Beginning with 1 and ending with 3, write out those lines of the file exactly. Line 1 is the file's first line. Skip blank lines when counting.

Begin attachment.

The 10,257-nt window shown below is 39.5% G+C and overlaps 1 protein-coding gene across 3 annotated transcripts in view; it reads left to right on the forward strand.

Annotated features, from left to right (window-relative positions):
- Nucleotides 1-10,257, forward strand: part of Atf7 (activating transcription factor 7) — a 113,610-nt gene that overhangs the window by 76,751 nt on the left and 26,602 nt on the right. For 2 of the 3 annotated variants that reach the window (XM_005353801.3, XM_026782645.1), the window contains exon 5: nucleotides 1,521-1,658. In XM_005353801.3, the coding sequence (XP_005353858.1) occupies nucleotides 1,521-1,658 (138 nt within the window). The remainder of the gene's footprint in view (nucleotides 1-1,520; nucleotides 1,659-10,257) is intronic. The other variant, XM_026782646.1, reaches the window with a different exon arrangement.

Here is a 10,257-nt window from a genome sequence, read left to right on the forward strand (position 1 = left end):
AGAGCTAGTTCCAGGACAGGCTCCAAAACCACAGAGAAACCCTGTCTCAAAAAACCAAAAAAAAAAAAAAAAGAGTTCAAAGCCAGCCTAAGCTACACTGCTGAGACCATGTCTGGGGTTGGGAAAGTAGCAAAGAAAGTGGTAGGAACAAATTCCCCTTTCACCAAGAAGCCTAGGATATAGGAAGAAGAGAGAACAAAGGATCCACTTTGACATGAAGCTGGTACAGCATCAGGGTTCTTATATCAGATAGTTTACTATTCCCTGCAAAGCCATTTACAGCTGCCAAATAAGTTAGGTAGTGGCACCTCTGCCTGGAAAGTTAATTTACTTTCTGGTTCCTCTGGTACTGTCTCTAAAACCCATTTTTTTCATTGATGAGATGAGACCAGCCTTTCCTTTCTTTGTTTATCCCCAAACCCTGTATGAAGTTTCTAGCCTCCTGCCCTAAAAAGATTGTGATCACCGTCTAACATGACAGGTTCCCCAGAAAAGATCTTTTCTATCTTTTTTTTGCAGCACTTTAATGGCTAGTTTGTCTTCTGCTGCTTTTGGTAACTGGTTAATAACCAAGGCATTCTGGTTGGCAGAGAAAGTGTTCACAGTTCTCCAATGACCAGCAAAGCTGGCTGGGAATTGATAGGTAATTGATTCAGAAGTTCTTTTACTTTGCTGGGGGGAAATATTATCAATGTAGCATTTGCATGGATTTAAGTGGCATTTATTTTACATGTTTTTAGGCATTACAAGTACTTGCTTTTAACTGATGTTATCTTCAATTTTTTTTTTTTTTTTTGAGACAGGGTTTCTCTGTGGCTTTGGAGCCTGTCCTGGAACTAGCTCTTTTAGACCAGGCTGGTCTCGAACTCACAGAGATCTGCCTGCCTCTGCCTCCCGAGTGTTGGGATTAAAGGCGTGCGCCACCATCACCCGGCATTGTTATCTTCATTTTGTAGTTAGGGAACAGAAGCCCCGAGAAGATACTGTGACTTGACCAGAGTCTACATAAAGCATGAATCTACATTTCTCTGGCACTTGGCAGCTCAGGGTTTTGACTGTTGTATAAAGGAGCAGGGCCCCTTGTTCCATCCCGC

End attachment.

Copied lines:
The 10,257-nt window shown below is 39.5% G+C and overlaps 1 protein-coding gene across 3 annotated transcripts in view; it reads left to right on the forward strand.

Annotated features, from left to right (window-relative positions):
- Nucleotides 1-10,257, forward strand: part of Atf7 (activating transcription factor 7) — a 113,610-nt gene that overhangs the window by 76,751 nt on the left and 26,602 nt on the right. For 2 of the 3 annotated variants that reach the window (XM_005353801.3, XM_026782645.1), the window contains exon 5: nucleotides 1,521-1,658. In XM_005353801.3, the coding sequence (XP_005353858.1) occupies nucleotides 1,521-1,658 (138 nt within the window). The remainder of the gene's footprint in view (nucleotides 1-1,520; nucleotides 1,659-10,257) is intronic. The other variant, XM_026782646.1, reaches the window with a different exon arrangement.